Architecture of the fungal nuclear pore inner ring complex
The nuclear pore complex (NPC) constitutes the sole gateway for bidirectional nucleocytoplasmic transport. We present the reconstitution and interdisciplinary analyses of the ~425-kDa inner ring complex (IRC), which forms the central transport channel and diffusion barrier of the NPC, revealing its interaction network and equimolar stoichiometry. The Nsp1•Nup49•Nup57 channel nucleoporin hetero-trimer (CNT) attaches to the IRC solely through the adaptor nucleoporin Nic96. The CNT•Nic96 structure reveals that Nic96 functions as an assembly sensor that recognizes the three dimensional architecture of the CNT, thereby mediating the incorporation of a defined CNT state into the NPC. We propose that the IRC adopts a relatively rigid scaffold that recruits the CNT to primarily form the diffusion barrier of the NPC, rather than enabling channel dilation.
© 2015 American Association for the Advancement of Science. 29 June 2015; accepted 12 August 2015 Published online 27 August 2015. We thank W. M. Clemons, A. Correia, G. Mobbs, A. Patke, D. C. Rees, S. O. Shan, and E. Stuwe for critical reading of the manuscript, M. Budd for help with yeast experiments, J. Herrmann, R. Kunze, and L. Zhang for technical support, and J. Kaiser and the scientific staff of the Stanford Synchrotron Radiation Laboratory (SSRL) Beamline 12-2, the National Institute of General Medical Sciences and National Cancer Institute Structural Biology Facility (GM/CA) at the Advanced Photon Source (APS), and the Advanced Light Source (ALS) beamline 8.2.1 for their support with x-ray diffraction measurements. We acknowledge the Gordon and Betty Moore Foundation, the Beckman Institute, and the Sanofi-Aventis Bioengineering Research Program for their support of the Molecular Observatory at the California Institute of Technology (Caltech). The operations at the SSRL, ALS, and APS are supported by the U.S. Department of Energy and the National Institutes of Health (NIH). GM/CA has been funded in whole or in part with federal funds from the National Cancer Institute (ACB-12002) and the National Institute of General Medical Sciences (AGM-12006). T.S. was supported by a Postdoctoral Fellowship of the Deutsche Forschungsgemeinschaft. S.P. and D.H.L are Amgen Graduate Fellows, supported through the Caltech-Amgen Research Collaboration. F.M.H. was supported by a PhD student fellowship of the Boehringer Ingelheim Fonds. S.K. was supported by NIH Awards R01-GM090324 and U54-GM087519 and by the University of Chicago Comprehensive Cancer Center (P30-CA014599). A.A.K. was supported by NIH awards U01-GM094588 and U54-GM087519 and by Searle Funds at The Chicago Community Trust. A.H. was supported by Caltech startup funds, the Albert Wyrick V Scholar Award of he V Foundation for Cancer Research, the 54th Mallinckrodt Scholar Award of the Edward Mallinckrodt Jr. Foundation, a Kimmel Scholar Award of the Sidney Kimmel Foundation for Cancer Research, a Camille-Dreyfus Teacher Scholar Award of The Camille & Henry Dreyfus Foundation, and NIH grant R01-GM111461. The coordinates and structure factors have been deposited with the Protein Data Bank with accession codes 5CWV (Nup192 ^(TAIL)), 5CWU (Nup188^(TAIL)), 4JQ5 (hsNup49^(CCS2+3*)), 4JNV and 4JNU (hsNup57^(CCS3)*), 5CWT (Nup57^(CCS3*)), 4JO7 (hsNup49^(CCS2+3*)•hsNup57^(CCS3*), 2:2 stoichiometry), 4JO9 (hsNup49^(CCS2+3*)•hsNup57^(CCS3*), 1:2 stoichiometry), 5CWW (Nup82^(NTD)•Nup159^T•Nup145N^(APD)) and 5CWS (CNT•Nic96^(R1)•sAB-158). The authors declare no financial conflicts of interest. SK and AK are inventors on a patent application filed by the University of Chicago that covers a design of monobody libraries (US 13/813,409). Monobodies are available from SK under a material transfer agreement with the University of Chicago.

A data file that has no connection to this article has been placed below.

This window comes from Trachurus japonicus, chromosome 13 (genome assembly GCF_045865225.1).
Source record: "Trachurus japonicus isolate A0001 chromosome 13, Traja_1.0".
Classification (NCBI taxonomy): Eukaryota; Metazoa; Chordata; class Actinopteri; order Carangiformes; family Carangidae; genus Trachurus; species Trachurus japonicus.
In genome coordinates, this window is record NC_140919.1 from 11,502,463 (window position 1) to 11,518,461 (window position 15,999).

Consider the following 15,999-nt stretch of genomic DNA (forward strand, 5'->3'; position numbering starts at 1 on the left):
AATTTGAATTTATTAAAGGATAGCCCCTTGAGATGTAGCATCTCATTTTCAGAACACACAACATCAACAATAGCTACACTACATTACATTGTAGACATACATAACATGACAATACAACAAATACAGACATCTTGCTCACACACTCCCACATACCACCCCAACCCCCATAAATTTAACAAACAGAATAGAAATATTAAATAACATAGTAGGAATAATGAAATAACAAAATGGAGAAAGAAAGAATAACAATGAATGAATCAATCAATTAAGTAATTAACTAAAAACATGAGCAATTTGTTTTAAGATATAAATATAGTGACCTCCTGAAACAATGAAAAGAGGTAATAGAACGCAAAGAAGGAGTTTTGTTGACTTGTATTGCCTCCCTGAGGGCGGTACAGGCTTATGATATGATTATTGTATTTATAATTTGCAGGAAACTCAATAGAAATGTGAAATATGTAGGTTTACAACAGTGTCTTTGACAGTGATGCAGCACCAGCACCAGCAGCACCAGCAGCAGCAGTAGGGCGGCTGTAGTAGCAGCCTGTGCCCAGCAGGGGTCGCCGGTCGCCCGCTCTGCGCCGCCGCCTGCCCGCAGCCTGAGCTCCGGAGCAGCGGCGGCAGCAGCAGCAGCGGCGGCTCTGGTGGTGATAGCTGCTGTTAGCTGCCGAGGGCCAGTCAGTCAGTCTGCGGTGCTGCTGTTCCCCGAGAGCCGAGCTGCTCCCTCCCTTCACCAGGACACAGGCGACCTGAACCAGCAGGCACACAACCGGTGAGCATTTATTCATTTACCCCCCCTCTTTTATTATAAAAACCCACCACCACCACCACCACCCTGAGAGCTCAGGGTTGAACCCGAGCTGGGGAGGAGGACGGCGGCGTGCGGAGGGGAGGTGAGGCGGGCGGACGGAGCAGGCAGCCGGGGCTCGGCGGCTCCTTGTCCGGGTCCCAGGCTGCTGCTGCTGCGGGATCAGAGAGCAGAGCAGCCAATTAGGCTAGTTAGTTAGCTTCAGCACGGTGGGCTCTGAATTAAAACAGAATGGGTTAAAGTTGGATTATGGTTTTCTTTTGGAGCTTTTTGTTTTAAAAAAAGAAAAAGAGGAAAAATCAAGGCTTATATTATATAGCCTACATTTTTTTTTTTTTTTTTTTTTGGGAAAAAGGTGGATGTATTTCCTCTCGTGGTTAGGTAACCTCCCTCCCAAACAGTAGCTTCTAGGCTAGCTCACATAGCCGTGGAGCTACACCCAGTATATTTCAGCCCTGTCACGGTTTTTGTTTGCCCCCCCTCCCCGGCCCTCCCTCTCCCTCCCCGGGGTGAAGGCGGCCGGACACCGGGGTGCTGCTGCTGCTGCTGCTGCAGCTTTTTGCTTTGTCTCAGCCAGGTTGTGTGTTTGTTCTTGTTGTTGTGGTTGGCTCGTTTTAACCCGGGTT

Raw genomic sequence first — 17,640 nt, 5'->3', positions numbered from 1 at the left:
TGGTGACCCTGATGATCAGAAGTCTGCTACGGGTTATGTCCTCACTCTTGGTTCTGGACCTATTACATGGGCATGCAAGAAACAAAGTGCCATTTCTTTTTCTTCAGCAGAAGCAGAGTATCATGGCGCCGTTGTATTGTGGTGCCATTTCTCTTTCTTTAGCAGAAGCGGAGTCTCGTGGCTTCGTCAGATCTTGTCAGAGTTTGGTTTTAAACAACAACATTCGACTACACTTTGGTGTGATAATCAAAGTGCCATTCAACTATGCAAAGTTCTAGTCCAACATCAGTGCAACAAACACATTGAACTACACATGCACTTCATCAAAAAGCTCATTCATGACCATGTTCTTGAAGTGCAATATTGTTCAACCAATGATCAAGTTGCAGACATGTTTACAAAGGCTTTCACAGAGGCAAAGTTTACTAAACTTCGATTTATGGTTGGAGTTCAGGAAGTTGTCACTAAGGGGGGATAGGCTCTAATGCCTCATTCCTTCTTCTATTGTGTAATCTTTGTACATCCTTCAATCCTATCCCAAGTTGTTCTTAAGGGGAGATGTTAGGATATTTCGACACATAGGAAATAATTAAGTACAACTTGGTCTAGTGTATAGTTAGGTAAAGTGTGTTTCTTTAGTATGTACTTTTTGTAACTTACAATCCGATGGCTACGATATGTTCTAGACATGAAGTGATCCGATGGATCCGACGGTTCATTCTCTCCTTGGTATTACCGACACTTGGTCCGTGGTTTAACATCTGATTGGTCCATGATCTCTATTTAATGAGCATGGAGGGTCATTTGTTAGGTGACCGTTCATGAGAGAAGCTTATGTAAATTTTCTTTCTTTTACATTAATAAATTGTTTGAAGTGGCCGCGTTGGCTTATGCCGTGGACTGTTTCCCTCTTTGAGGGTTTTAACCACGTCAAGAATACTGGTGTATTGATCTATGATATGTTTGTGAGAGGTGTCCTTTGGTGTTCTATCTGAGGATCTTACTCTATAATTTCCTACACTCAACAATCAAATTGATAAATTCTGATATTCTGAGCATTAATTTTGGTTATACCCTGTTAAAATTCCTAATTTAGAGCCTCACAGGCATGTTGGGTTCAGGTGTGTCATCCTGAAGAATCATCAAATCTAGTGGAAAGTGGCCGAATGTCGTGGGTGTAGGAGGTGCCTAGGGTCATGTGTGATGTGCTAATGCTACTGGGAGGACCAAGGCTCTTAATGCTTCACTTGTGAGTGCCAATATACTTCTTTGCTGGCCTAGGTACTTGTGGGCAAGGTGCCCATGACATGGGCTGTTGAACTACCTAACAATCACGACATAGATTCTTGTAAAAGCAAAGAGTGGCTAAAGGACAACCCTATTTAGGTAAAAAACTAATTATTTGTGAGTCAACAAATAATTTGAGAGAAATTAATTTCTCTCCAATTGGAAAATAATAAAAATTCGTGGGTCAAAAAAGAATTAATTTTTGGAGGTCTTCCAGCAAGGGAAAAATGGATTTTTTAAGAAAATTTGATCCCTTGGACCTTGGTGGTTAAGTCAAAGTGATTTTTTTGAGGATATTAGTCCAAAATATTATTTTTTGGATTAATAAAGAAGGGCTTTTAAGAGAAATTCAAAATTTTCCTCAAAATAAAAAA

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Accepted Version - nihms773389.pdf
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